[*]Also, a classic misconception is that laser "coherence" occurs when photons are in phase. No, wrong. Instead, when photons are in phase, amplification has occurred, as with the stimulated gain-medium in a laser. Stimulated emission increases the amplitude of light, but does not alter the coherence of the amplified light. Because of in-phase emission, the coherence of the stimulating light is preserved, and so a laser medium is "transparent-but-amplifying." The in-phase photon emission is not the source of a laser's coherence. Instead, spatial coherence is produced by the cavity modes: by the mirrors. See laser-cavity diagrams, and note that any light not passing through these "virtual pinholes" cannot remain in the cavity to be amplified by the gain medium: WP: optical cavities

  • $\begingroup$ Wbeaty Thanks for a so detailed answer. Now apply what you wrote to thermal sources, please. How such light gets converted not only coherent but with not moving phase out of a small hole? Or would it be all with same phase Outgoing from the hole? $\endgroup$ – HolgerFiedler Feb 11 '17 at 9:26
  • $\begingroup$ @HolgerFiedler atoms emitting at different frequencies, this models thermal broadband light. An ideal, zero-diameter pinhole converts all waves into spatially-coherent waves. Sphere-waves and plane-waves are spatially coherent, lacking all spatial interference patterns. Temporal coherence and monochromatic light, that's a partially-separate issue. Also, for Young's double-slit, thermal radiation from the first slit must travel the same distance to each of the two slits, else EM waves at each slit lack correlation, and no stripes are observed. "Same" means few-wavelengths accuracy. $\endgroup$ – wbeaty Feb 11 '17 at 9:46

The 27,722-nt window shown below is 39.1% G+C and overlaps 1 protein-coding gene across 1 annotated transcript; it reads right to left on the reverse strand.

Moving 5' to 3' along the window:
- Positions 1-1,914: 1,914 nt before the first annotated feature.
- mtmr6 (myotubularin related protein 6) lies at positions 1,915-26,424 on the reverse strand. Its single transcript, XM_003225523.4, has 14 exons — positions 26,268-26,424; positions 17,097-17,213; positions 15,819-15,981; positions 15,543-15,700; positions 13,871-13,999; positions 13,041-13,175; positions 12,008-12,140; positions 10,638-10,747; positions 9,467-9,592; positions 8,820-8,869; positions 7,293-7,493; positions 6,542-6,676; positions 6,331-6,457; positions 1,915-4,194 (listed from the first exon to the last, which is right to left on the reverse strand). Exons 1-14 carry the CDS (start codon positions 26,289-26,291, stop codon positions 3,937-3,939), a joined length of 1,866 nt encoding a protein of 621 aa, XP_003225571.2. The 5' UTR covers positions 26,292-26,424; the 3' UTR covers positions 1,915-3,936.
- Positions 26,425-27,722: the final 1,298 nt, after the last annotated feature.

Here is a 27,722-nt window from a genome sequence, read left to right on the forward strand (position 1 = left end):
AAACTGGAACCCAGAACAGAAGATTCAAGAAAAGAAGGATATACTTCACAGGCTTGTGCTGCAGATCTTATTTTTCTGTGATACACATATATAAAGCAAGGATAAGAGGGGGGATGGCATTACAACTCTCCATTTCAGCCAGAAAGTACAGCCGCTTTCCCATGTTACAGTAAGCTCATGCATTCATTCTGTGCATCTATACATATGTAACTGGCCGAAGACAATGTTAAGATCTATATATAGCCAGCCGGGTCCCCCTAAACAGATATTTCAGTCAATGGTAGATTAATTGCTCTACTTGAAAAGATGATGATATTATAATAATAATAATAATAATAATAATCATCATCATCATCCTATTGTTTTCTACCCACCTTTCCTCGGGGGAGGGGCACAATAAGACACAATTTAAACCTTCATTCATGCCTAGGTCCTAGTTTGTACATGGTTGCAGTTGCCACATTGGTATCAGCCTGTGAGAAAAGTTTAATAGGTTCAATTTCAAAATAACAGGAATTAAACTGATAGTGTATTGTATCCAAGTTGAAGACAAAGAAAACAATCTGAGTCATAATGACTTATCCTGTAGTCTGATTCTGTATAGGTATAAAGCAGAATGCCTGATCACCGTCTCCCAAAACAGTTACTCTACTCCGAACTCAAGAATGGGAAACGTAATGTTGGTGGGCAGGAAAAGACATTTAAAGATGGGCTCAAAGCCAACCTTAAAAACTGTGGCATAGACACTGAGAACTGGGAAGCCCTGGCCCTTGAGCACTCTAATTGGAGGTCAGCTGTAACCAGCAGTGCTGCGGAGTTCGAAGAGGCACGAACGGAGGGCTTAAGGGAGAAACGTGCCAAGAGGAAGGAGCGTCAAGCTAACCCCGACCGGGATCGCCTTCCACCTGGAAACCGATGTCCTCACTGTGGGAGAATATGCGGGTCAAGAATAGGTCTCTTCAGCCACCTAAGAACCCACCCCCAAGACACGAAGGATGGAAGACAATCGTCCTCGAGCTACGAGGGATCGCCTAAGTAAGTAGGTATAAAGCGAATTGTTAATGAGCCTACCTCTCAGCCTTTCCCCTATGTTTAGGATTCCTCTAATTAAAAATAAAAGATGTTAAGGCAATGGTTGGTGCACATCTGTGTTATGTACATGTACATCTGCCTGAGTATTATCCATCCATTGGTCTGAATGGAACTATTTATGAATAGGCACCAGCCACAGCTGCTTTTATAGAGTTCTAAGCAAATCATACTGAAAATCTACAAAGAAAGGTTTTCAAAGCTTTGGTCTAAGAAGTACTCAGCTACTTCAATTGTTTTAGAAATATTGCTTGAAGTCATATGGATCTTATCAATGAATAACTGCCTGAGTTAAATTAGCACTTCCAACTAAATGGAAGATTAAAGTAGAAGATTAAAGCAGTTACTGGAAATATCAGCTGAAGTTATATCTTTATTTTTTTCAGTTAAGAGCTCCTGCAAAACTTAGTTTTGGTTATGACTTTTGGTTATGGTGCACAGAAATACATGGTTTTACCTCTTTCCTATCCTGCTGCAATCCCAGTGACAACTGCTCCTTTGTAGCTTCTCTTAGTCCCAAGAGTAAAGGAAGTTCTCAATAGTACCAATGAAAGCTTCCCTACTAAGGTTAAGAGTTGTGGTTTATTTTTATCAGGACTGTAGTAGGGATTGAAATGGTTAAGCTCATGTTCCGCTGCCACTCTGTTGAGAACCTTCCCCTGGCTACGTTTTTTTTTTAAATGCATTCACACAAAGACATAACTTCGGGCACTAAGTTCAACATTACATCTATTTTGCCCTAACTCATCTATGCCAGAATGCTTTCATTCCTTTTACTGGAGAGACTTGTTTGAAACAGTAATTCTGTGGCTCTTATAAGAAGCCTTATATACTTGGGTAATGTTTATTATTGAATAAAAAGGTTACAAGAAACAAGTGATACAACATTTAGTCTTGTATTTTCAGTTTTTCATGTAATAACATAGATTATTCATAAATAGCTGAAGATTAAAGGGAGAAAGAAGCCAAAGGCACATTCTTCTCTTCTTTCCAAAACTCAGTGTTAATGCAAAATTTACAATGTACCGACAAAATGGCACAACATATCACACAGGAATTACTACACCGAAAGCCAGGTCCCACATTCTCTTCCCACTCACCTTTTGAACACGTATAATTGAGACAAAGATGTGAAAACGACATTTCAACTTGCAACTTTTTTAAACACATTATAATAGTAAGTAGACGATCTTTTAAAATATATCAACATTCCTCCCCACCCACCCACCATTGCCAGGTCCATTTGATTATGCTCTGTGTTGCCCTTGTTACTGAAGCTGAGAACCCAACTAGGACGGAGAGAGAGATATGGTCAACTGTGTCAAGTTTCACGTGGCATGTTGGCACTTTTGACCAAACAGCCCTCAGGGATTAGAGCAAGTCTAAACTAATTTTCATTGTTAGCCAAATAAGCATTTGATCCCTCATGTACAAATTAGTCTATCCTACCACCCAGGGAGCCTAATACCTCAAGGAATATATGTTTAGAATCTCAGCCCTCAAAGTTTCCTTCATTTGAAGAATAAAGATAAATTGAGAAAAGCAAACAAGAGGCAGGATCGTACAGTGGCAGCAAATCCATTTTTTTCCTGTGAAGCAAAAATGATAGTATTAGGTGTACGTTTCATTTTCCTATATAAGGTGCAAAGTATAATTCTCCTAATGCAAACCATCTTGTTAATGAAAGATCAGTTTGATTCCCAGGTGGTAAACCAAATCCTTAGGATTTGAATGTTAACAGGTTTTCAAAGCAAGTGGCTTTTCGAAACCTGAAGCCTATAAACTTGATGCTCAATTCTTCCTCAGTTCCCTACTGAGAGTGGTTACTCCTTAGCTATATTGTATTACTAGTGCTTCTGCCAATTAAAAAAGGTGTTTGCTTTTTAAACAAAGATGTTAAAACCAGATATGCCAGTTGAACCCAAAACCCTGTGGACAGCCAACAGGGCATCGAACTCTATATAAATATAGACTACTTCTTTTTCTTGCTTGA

• $\begingroup$ wbeaty, and temporal incoherent wouldn't produce patterns that "are varying, sweeping at right angles to the average direction of the traveling waves." Or more bad a blurry area big und slits. Prove it, the equations for the intensity distribution behind slits are using temporal coherence, didn't it? $\endgroup$ – HolgerFiedler Feb 11 '17 at 9:50
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    $\begingroup$ @HolgerFiedler spatial coherence length is measured transverse to wave propagation, temporal coherence measured longitudinally. With Young's double-slit, if 1st slit is centered and two paths are equal-length, then temporal incoherence has no effect. Fringe spacing measured via color filter, only quasi-monochromatic. Equations: find homework problems on Michelson's measurement of stellar diameter of Betelgeuse, where fringes vanish if "double slit" spaced 306cm apart (where the star diameter serves as the first slit in Young's experiment, producing light only partial-spatially-coherent.) $\endgroup$ – wbeaty Feb 11 '17 at 10:59
  • $\begingroup$ @HolgerFiedler : check out wbeaty's most excellent web site here and here. $\endgroup$ – John Duffield Feb 12 '17 at 14:19